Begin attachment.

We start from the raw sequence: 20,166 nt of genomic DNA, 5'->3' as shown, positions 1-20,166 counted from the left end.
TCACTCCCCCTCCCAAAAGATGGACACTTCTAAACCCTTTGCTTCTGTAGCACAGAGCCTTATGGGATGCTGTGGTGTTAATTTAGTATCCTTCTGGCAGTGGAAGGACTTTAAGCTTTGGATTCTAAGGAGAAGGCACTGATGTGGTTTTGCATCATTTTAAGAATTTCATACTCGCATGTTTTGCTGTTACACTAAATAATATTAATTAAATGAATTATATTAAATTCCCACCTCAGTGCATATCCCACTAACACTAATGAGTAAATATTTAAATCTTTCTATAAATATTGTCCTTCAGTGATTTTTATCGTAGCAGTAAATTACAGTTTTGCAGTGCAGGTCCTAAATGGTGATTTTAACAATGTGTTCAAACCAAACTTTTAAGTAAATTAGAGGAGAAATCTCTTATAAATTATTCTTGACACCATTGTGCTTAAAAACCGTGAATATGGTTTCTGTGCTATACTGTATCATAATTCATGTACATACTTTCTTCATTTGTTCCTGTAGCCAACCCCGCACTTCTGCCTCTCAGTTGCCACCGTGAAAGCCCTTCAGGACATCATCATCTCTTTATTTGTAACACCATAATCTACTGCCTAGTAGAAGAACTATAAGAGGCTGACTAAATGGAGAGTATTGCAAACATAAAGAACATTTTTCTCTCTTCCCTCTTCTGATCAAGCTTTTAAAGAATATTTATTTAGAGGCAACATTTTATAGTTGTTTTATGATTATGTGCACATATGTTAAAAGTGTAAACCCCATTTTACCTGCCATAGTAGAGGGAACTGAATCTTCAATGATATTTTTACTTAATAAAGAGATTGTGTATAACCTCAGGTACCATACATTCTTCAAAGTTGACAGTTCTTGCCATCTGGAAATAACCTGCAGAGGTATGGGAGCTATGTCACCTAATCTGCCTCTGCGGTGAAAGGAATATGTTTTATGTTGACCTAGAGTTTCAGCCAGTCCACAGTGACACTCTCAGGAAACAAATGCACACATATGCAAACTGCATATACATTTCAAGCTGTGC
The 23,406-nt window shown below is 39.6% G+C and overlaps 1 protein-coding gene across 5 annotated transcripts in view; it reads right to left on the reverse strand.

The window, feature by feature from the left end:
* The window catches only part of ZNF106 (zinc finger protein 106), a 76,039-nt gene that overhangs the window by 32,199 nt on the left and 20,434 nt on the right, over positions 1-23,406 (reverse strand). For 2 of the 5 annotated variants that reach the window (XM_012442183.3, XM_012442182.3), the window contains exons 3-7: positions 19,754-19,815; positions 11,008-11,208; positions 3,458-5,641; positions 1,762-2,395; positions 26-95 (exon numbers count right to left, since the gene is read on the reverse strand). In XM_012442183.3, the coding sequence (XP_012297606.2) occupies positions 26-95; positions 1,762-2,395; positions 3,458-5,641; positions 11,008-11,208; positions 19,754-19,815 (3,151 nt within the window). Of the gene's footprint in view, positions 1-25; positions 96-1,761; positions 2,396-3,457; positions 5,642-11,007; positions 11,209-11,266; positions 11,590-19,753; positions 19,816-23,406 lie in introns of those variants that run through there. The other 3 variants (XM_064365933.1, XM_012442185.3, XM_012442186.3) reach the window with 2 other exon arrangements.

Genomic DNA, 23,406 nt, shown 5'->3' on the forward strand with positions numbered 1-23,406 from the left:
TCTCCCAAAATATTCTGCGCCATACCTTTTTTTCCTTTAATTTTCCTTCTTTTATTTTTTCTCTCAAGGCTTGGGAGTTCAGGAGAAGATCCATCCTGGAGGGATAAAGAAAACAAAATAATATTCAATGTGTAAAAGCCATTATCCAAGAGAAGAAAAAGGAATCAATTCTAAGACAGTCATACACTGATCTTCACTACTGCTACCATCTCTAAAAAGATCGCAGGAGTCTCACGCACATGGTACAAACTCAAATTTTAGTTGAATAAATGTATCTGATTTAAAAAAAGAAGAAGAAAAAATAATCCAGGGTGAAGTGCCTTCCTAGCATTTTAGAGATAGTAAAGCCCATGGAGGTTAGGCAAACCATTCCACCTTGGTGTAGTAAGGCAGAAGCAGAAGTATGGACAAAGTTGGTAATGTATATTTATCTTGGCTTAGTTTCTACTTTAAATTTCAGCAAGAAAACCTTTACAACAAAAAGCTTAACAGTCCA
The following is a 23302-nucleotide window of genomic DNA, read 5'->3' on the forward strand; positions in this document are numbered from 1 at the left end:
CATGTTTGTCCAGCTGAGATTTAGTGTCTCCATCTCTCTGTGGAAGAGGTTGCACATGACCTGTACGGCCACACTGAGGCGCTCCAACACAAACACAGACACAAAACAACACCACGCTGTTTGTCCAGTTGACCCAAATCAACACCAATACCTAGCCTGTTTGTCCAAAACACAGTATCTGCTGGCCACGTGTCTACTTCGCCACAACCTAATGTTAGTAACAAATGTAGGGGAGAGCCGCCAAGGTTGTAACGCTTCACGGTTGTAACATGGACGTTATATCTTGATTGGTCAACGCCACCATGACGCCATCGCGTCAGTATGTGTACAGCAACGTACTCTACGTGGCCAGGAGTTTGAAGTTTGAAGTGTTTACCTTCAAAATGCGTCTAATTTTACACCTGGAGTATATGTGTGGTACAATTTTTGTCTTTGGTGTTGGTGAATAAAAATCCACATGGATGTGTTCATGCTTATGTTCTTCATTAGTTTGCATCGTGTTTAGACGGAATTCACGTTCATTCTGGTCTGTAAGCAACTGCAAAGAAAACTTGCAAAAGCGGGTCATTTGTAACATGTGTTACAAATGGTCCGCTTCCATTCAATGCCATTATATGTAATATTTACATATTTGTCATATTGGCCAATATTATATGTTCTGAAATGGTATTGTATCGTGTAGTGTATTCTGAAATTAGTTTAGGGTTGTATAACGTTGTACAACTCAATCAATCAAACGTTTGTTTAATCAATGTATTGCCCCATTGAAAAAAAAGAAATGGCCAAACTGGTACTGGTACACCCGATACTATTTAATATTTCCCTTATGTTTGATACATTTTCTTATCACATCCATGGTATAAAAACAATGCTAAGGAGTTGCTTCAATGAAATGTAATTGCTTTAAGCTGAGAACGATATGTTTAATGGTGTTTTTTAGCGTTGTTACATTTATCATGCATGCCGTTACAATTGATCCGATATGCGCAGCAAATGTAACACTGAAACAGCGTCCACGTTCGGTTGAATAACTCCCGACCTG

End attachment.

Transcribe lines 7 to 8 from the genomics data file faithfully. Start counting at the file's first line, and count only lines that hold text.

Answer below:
TCTCCCAAAATATTCTGCGCCATACCTTTTTTTCCTTTAATTTTCCTTCTTTTATTTTTTCTCTCAAGGCTTGGGAGTTCAGGAGAAGATCCATCCTGGAGGGATAAAGAAAACAAAATAATATTCAATGTGTAAAAGCCATTATCCAAGAGAAGAAAAAGGAATCAATTCTAAGACAGTCATACACTGATCTTCACTACTGCTACCATCTCTAAAAAGATCGCAGGAGTCTCACGCACATGGTACAAACTCAAATTTTAGTTGAATAAATGTATCTGATTTAAAAAAAGAAGAAGAAAAAATAATCCAGGGTGAAGTGCCTTCCTAGCATTTTAGAGATAGTAAAGCCCATGGAGGTTAGGCAAACCATTCCACCTTGGTGTAGTAAGGCAGAAGCAGAAGTATGGACAAAGTTGGTAATGTATATTTATCTTGGCTTAGTTTCTACTTTAAATTTCAGCAAGAAAACCTTTACAACAAAAAGCTTAACAGTCCA
The following is a 23302-nucleotide window of genomic DNA, read 5'->3' on the forward strand; positions in this document are numbered from 1 at the left end: